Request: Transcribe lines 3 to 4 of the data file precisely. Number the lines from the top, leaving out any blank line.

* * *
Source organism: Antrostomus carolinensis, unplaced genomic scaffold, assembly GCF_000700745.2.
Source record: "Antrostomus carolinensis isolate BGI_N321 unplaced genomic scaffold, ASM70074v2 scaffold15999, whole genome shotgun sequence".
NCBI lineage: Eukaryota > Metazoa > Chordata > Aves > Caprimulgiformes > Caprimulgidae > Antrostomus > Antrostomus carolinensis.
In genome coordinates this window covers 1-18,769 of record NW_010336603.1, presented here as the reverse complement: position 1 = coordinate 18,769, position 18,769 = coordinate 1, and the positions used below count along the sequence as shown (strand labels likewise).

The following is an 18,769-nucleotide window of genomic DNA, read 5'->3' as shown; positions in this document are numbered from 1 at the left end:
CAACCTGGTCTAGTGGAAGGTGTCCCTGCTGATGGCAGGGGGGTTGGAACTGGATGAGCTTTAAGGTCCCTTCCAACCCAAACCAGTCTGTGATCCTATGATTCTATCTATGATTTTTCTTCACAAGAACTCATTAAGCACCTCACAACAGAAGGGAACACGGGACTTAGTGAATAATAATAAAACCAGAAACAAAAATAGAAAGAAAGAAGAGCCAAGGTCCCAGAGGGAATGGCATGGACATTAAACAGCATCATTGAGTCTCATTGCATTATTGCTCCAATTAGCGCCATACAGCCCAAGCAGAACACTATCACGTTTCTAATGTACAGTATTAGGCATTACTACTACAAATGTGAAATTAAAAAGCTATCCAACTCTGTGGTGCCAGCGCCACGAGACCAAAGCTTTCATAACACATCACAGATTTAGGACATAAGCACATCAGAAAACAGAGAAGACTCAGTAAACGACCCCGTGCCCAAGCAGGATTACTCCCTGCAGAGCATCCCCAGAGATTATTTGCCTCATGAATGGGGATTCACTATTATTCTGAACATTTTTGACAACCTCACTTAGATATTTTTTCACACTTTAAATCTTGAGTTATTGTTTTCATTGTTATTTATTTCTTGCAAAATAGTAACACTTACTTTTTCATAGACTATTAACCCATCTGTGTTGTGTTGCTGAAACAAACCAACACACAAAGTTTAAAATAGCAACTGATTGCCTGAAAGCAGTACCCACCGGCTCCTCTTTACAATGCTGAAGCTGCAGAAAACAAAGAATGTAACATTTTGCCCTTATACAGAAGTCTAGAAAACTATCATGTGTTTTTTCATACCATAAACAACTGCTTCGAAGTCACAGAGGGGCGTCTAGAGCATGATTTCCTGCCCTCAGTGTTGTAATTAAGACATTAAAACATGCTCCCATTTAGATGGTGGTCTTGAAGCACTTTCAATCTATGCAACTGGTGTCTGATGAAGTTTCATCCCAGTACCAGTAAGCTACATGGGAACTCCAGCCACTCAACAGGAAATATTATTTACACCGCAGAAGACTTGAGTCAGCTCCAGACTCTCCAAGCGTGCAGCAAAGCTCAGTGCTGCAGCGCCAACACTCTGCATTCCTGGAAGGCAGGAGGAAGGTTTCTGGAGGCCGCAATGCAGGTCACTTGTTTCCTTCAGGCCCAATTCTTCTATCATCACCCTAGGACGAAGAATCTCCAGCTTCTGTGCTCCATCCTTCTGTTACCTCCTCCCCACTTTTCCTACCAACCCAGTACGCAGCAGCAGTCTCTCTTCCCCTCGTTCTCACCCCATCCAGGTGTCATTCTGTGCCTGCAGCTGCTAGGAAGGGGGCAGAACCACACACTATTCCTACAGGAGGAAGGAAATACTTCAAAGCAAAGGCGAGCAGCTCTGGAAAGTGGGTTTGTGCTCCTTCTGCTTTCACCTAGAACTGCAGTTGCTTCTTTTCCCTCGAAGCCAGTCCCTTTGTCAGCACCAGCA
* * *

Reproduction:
NCBI lineage: Eukaryota > Metazoa > Chordata > Aves > Caprimulgiformes > Caprimulgidae > Antrostomus > Antrostomus carolinensis.
In genome coordinates this window covers 1-18,769 of record NW_010336603.1, presented here as the reverse complement: position 1 = coordinate 18,769, position 18,769 = coordinate 1, and the positions used below count along the sequence as shown (strand labels likewise).